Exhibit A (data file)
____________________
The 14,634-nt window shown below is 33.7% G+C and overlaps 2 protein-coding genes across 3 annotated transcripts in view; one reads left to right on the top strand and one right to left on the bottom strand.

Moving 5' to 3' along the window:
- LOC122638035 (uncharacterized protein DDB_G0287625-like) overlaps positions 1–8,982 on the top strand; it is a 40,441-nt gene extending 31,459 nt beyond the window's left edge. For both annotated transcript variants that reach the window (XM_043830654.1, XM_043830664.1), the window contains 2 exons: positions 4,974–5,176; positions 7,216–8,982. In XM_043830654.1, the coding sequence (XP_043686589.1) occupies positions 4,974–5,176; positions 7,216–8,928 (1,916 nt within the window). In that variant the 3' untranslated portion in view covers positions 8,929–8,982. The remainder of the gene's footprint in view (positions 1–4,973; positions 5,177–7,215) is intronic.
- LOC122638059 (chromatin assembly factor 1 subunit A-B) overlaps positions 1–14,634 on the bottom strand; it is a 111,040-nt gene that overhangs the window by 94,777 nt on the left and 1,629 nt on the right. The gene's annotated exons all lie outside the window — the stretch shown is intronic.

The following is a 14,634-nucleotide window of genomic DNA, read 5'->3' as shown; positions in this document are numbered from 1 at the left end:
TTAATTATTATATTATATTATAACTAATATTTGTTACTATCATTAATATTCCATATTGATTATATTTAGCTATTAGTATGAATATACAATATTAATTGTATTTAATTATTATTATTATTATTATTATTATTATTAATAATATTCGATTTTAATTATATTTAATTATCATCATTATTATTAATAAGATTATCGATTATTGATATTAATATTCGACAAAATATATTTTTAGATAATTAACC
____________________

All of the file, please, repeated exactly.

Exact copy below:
The 14,634-nt window shown below is 33.7% G+C and overlaps 2 protein-coding genes across 3 annotated transcripts in view; one reads left to right on the top strand and one right to left on the bottom strand.

Moving 5' to 3' along the window:
- LOC122638035 (uncharacterized protein DDB_G0287625-like) overlaps positions 1–8,982 on the top strand; it is a 40,441-nt gene extending 31,459 nt beyond the window's left edge. For both annotated transcript variants that reach the window (XM_043830654.1, XM_043830664.1), the window contains 2 exons: positions 4,974–5,176; positions 7,216–8,982. In XM_043830654.1, the coding sequence (XP_043686589.1) occupies positions 4,974–5,176; positions 7,216–8,928 (1,916 nt within the window). In that variant the 3' untranslated portion in view covers positions 8,929–8,982. The remainder of the gene's footprint in view (positions 1–4,973; positions 5,177–7,215) is intronic.
- LOC122638059 (chromatin assembly factor 1 subunit A-B) overlaps positions 1–14,634 on the bottom strand; it is a 111,040-nt gene that overhangs the window by 94,777 nt on the left and 1,629 nt on the right. The gene's annotated exons all lie outside the window — the stretch shown is intronic.

The following is a 14,634-nucleotide window of genomic DNA, read 5'->3' as shown; positions in this document are numbered from 1 at the left end:
TTAATTATTATATTATATTATAACTAATATTTGTTACTATCATTAATATTCCATATTGATTATATTTAGCTATTAGTATGAATATACAATATTAATTGTATTTAATTATTATTATTATTATTATTATTATTATTAATAATATTCGATTTTAATTATATTTAATTATCATCATTATTATTAATAAGATTATCGATTATTGATATTAATATTCGACAAAATATATTTTTAGATAATTAACC